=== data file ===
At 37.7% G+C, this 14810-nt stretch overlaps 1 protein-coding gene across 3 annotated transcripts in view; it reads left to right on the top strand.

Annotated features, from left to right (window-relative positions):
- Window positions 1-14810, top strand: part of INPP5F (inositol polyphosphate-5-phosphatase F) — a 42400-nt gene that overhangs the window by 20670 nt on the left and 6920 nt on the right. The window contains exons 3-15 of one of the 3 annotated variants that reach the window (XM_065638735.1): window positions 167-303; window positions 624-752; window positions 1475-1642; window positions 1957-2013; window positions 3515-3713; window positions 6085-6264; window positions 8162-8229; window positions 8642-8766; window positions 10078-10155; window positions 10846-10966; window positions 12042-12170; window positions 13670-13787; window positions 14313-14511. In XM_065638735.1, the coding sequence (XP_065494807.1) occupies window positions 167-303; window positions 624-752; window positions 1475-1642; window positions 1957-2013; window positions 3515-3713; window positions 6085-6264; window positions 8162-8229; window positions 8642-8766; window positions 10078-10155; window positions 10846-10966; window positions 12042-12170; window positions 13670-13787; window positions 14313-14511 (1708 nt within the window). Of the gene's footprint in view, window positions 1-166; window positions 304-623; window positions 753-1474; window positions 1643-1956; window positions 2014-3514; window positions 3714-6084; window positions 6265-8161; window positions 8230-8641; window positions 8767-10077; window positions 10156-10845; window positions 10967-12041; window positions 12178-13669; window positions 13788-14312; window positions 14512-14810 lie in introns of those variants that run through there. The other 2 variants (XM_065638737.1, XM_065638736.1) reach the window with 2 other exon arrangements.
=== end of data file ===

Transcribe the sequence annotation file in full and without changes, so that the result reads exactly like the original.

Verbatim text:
At 37.7% G+C, this 14810-nt stretch overlaps 1 protein-coding gene across 3 annotated transcripts in view; it reads left to right on the top strand.

Annotated features, from left to right (window-relative positions):
- Window positions 1-14810, top strand: part of INPP5F (inositol polyphosphate-5-phosphatase F) — a 42400-nt gene that overhangs the window by 20670 nt on the left and 6920 nt on the right. The window contains exons 3-15 of one of the 3 annotated variants that reach the window (XM_065638735.1): window positions 167-303; window positions 624-752; window positions 1475-1642; window positions 1957-2013; window positions 3515-3713; window positions 6085-6264; window positions 8162-8229; window positions 8642-8766; window positions 10078-10155; window positions 10846-10966; window positions 12042-12170; window positions 13670-13787; window positions 14313-14511. In XM_065638735.1, the coding sequence (XP_065494807.1) occupies window positions 167-303; window positions 624-752; window positions 1475-1642; window positions 1957-2013; window positions 3515-3713; window positions 6085-6264; window positions 8162-8229; window positions 8642-8766; window positions 10078-10155; window positions 10846-10966; window positions 12042-12170; window positions 13670-13787; window positions 14313-14511 (1708 nt within the window). Of the gene's footprint in view, window positions 1-166; window positions 304-623; window positions 753-1474; window positions 1643-1956; window positions 2014-3514; window positions 3714-6084; window positions 6265-8161; window positions 8230-8641; window positions 8767-10077; window positions 10156-10845; window positions 10967-12041; window positions 12178-13669; window positions 13788-14312; window positions 14512-14810 lie in introns of those variants that run through there. The other 2 variants (XM_065638737.1, XM_065638736.1) reach the window with 2 other exon arrangements.